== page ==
But it didn't. If you want to have fun, surf around in this collection of links to discussions of all the errors and misunderstandings linked to that Time cover (and CNN material linked to it). Hey, even Pravda jumped into the mix.

All together now: But St. Basil's isn't the Kremlin. And they took the crosses off the top of the iconic onion-dome steeples (so they had to know they were dealing with a church). And this whole White House with onion domes thing has turned into a cliche, since so many other news and editorial people have used it.

So what was the big idea behind that cover?

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New York Times pays timely visit to ancient, threatened home of the real St. Nicholas

New York Times pays timely visit to ancient, threatened home of the real St. Nicholas

Let us now pause to offer a word of thanksgiving and modest praise for a New York Times story about religion.

Of course, this particular news report has nothing to do with sexuality or religious liberty, so the editorial bar was set a bit lower. However, this story does have a few kind words to say about Russian Orthodox believers, which is a kind a miracle in and of itself right now.

The dateline for this report is the city of Demre, in southern Turkey, between the Mediterranean Sea and the Taurus Mountains. In other words, this comes from a region that is absolutely crucial to the history of the early church and the people of the New Testament, although most readers (the story takes this into account) would not know that. 

The headline focuses on an all-to-often overlooked hero of the Christian faith: "In Turkey’s Home of St. Nick, Far From North Pole, All Is Not Jolly."

Now, why is this story appearing in the Times on Dec. 19th? I would assume that this is because a Times correspondent noted an increase in the number of Christians coming to Demre for events celebrating the life and faith of St. Nicholas of Myra.

But why Dec. 19th? The story never tells us why.

This raises an interesting question: Does the reporter, or the Times copy desk, even realize that Dec. 19th is the Feast of St. Nicholas, according to the ancient Julian calendar used by the Orthodox Church in Russia and in many other Eastern lands? In the West, the feast of St. Nicholas -- with its emphasis on almsgiving for the poor and small gifts (think chocolates wrapped to look like gold coins) -- is celebrated on Dec. 6th, on the newer Gregorian calendar.

But let's look at a key summary of facts early in this story:

Yes, Virginia, you heard that right, Santa Claus is from Turkey. But this year, Christmastime in Demre is far from cheery.

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Yes, Virginia ... There IS more Santa Claus-related Clickbait, and it's context-free!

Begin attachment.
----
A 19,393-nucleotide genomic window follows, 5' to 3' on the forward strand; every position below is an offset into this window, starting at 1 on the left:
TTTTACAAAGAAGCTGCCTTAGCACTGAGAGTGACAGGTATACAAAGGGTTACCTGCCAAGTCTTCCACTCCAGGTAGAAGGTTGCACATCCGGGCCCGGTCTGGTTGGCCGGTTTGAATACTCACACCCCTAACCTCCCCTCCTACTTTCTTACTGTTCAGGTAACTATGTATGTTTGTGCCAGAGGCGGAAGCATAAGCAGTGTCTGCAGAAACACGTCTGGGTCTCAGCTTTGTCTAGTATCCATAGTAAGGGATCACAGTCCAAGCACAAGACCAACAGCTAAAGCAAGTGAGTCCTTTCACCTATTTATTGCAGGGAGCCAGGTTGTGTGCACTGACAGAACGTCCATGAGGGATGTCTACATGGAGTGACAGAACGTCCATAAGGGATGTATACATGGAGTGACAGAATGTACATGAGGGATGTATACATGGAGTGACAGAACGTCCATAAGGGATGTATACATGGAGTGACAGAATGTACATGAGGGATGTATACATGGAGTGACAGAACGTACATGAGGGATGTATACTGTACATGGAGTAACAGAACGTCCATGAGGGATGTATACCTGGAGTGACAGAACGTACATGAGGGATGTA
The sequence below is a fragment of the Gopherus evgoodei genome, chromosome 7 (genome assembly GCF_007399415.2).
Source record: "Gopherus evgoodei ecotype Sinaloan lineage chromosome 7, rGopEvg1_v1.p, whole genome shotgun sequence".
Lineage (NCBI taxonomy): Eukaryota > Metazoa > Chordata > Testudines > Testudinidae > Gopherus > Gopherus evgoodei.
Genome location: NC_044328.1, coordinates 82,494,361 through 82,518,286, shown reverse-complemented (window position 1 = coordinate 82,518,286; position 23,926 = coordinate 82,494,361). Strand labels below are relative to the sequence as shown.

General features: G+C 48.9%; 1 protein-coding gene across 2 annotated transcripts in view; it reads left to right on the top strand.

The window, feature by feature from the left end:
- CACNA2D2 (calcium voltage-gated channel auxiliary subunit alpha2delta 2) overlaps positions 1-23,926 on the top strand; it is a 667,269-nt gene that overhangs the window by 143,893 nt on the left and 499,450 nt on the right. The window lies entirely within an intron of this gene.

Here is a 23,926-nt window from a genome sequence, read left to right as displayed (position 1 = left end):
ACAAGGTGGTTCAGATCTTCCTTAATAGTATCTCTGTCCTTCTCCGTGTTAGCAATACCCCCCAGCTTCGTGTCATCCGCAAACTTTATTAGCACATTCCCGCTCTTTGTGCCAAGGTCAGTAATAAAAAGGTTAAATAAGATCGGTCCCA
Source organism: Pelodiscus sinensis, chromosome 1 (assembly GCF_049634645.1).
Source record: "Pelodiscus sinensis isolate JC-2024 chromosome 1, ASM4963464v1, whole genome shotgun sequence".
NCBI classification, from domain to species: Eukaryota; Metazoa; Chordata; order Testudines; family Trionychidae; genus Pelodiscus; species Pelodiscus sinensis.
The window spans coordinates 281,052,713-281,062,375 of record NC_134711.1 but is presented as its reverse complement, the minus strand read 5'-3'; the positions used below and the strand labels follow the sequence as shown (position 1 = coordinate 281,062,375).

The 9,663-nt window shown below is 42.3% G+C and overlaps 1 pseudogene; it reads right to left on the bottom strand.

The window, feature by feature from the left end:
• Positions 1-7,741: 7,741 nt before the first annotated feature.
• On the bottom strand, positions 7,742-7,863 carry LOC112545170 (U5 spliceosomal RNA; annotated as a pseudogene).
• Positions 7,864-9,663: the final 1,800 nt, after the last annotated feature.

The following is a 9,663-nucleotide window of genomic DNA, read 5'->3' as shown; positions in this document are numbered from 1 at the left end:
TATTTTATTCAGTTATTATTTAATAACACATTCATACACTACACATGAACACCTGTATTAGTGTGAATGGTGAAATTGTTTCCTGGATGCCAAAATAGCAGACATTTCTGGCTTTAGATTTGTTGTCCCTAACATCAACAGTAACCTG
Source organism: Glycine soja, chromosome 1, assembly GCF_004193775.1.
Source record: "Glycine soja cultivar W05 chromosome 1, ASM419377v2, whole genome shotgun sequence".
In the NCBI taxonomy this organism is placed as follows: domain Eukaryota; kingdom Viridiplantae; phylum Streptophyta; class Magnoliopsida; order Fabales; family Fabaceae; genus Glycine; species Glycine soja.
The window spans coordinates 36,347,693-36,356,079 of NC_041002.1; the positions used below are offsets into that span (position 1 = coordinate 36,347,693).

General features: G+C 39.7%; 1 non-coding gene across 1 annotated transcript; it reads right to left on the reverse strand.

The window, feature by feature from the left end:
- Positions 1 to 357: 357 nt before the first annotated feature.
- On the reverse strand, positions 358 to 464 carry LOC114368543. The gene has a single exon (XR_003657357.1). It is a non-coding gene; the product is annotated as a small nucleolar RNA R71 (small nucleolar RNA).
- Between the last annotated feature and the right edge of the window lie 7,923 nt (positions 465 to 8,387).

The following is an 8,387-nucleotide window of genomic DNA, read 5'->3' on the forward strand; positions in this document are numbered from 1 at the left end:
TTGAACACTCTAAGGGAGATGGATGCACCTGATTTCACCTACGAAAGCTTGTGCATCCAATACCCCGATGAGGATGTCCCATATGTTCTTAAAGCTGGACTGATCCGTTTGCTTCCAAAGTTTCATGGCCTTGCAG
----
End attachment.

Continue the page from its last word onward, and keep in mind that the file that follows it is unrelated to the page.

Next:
Yes, Virginia ... There IS more Santa Claus-related Clickbait, and it's context-free!

The lot of a newspaper general assignment reporter these days -- even in the tony precincts of the Washington Post -- can't always be a happy one. You're slapped around by the day's events: a Cadillac TV ad "casting call" for an "alt-right" type one day, the tragic story of a guy who turned his life around, only to die while attempting to help someone in distress the next.

It's a tough spot, particularly when one appears to be tasked with aggregating news that happens far from your desk. That generally involves looking at, collecting, paraphrasing and linking to stories from external sources. (Your commentator does something similar with Utah-related business news five nights a week, Sunday through Thursday; I understand a bit of what's involved. Trust me on that.)

So one can have a bit of empathy for Cleve R. Wootson Jr., the Post reporter in question, when it comes to the question of a clearly idiosyncratic individual in Amarillo, Texas, one David Grisham, who apparently feels led to share the "good news" that there is no Santa Claus.

To children. At a mall. While they are waiting in line for interviews with the aforementioned non-existent Santa.

Can you say "clickbait"? I knew you could! (Sorry, couldn't resist.)

At first, the parents try to ignore the screaming man at the mall telling their children they’ve been lied to about Santa Claus.
Then it becomes clear he’s not going to stop.

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Holy ghost in my past: How I blew my chance to explore the faith of the 'real' Santa Claus

Holy ghost in my past: How I blew my chance to explore the faith of the 'real' Santa Claus

Our own Terry Mattingly is no fan of the commercialized, mall-defined Santa Claus.

In a GetReligion post last year, tmatt asked:

Why pass on the beloved lie that is Santa Claus?

I don't disagree often with our editor (who is devoted to the St. Nicholas of the ancient church), but personally, I love the jolly ole elf with the red suit and white beard.

Undoubtedly, part of the reason is that I grew up in a Church of Christ household where we celebrated Christmas as a secular holiday, but not a religious one. (For more details on that, check out this 2005 piece I wrote for The Christian Chronicle.)